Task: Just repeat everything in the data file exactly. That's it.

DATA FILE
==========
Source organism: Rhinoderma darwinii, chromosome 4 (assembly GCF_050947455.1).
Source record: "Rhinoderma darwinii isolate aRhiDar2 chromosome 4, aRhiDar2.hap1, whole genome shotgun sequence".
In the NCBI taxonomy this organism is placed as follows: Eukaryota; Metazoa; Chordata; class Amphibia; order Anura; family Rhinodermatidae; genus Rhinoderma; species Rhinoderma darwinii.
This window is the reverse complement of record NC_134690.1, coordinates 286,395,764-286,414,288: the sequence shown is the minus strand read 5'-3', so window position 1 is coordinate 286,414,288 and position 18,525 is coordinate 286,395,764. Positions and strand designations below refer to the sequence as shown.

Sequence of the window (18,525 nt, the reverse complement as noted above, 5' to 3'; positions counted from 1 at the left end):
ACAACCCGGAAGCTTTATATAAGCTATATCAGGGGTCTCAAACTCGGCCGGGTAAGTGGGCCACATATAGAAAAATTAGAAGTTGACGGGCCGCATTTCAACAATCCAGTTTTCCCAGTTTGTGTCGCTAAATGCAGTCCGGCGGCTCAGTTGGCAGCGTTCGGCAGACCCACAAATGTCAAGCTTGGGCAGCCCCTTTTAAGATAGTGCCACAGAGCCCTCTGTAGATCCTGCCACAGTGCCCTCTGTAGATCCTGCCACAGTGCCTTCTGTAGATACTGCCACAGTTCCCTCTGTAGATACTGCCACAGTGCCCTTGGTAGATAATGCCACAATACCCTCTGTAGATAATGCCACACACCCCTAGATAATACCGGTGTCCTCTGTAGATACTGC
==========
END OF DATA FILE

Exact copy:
Source organism: Rhinoderma darwinii, chromosome 4 (assembly GCF_050947455.1).
Source record: "Rhinoderma darwinii isolate aRhiDar2 chromosome 4, aRhiDar2.hap1, whole genome shotgun sequence".
In the NCBI taxonomy this organism is placed as follows: Eukaryota; Metazoa; Chordata; class Amphibia; order Anura; family Rhinodermatidae; genus Rhinoderma; species Rhinoderma darwinii.
This window is the reverse complement of record NC_134690.1, coordinates 286,395,764-286,414,288: the sequence shown is the minus strand read 5'-3', so window position 1 is coordinate 286,414,288 and position 18,525 is coordinate 286,395,764. Positions and strand designations below refer to the sequence as shown.

Sequence of the window (18,525 nt, the reverse complement as noted above, 5' to 3'; positions counted from 1 at the left end):
ACAACCCGGAAGCTTTATATAAGCTATATCAGGGGTCTCAAACTCGGCCGGGTAAGTGGGCCACATATAGAAAAATTAGAAGTTGACGGGCCGCATTTCAACAATCCAGTTTTCCCAGTTTGTGTCGCTAAATGCAGTCCGGCGGCTCAGTTGGCAGCGTTCGGCAGACCCACAAATGTCAAGCTTGGGCAGCCCCTTTTAAGATAGTGCCACAGAGCCCTCTGTAGATCCTGCCACAGTGCCCTCTGTAGATCCTGCCACAGTGCCTTCTGTAGATACTGCCACAGTTCCCTCTGTAGATACTGCCACAGTGCCCTTGGTAGATAATGCCACAATACCCTCTGTAGATAATGCCACACACCCCTAGATAATACCGGTGTCCTCTGTAGATACTGC